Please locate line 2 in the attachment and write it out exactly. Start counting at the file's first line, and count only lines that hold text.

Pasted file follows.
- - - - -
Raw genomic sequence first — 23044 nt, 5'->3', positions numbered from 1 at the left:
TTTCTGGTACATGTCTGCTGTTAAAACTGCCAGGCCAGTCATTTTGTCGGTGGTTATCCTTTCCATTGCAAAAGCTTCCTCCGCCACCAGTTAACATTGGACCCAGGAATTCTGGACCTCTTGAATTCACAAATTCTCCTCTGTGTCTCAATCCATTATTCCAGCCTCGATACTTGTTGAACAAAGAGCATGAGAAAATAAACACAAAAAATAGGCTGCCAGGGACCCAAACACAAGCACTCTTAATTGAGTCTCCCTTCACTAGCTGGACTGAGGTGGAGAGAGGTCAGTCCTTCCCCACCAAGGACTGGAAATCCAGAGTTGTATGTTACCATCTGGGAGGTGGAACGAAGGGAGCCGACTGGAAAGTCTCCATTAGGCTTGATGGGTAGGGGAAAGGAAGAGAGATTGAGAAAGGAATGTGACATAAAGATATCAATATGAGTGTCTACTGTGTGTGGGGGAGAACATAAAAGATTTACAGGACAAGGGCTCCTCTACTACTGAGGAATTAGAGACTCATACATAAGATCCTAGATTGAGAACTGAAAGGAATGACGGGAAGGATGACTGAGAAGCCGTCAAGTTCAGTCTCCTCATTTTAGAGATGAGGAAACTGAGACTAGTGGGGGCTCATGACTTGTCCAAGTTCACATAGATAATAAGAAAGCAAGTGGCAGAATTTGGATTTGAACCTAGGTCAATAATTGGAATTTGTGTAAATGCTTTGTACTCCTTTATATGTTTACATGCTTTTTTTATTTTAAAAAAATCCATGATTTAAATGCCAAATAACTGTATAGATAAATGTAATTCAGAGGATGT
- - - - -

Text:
TTTCTGGTACATGTCTGCTGTTAAAACTGCCAGGCCAGTCATTTTGTCGGTGGTTATCCTTTCCATTGCAAAAGCTTCCTCCGCCACCAGTTAACATTGGACCCAGGAATTCTGGACCTCTTGAATTCACAAATTCTCCTCTGTGTCTCAATCCATTATTCCAGCCTCGATACTTGTTGAACAAAGAGCATGAGAAAATAAACACAAAAAATAGGCTGCCAGGGACCCAAACACAAGCACTCTTAATTGAGTCTCCCTTCACTAGCTGGACTGAGGTGGAGAGAGGTCAGTCCTTCCCCACCAAGGACTGGAAATCCAGAGTTGTATGTTACCATCTGGGAGGTGGAACGAAGGGAGCCGACTGGAAAGTCTCCATTAGGCTTGATGGGTAGGGGAAAGGAAGAGAGATTGAGAAAGGAATGTGACATAAAGATATCAATATGAGTGTCTACTGTGTGTGGGGGAGAACATAAAAGATTTACAGGACAAGGGCTCCTCTACTACTGAGGAATTAGAGACTCATACATAAGATCCTAGATTGAGAACTGAAAGGAATGACGGGAAGGATGACTGAGAAGCCGTCAAGTTCAGTCTCCTCATTTTAGAGATGAGGAAACTGAGACTAGTGGGGGCTCATGACTTGTCCAAGTTCACATAGATAATAAGAAAGCAAGTGGCAGAATTTGGATTTGAACCTAGGTCAATAATTGGAATTTGTGTAAATGCTTTGTACTCCTTTATATGTTTACATGCTTTTTTTATTTTAAAAAAATCCATGATTTAAATGCCAAATAACTGTATAGATAAATGTAATTCAGAGGATGT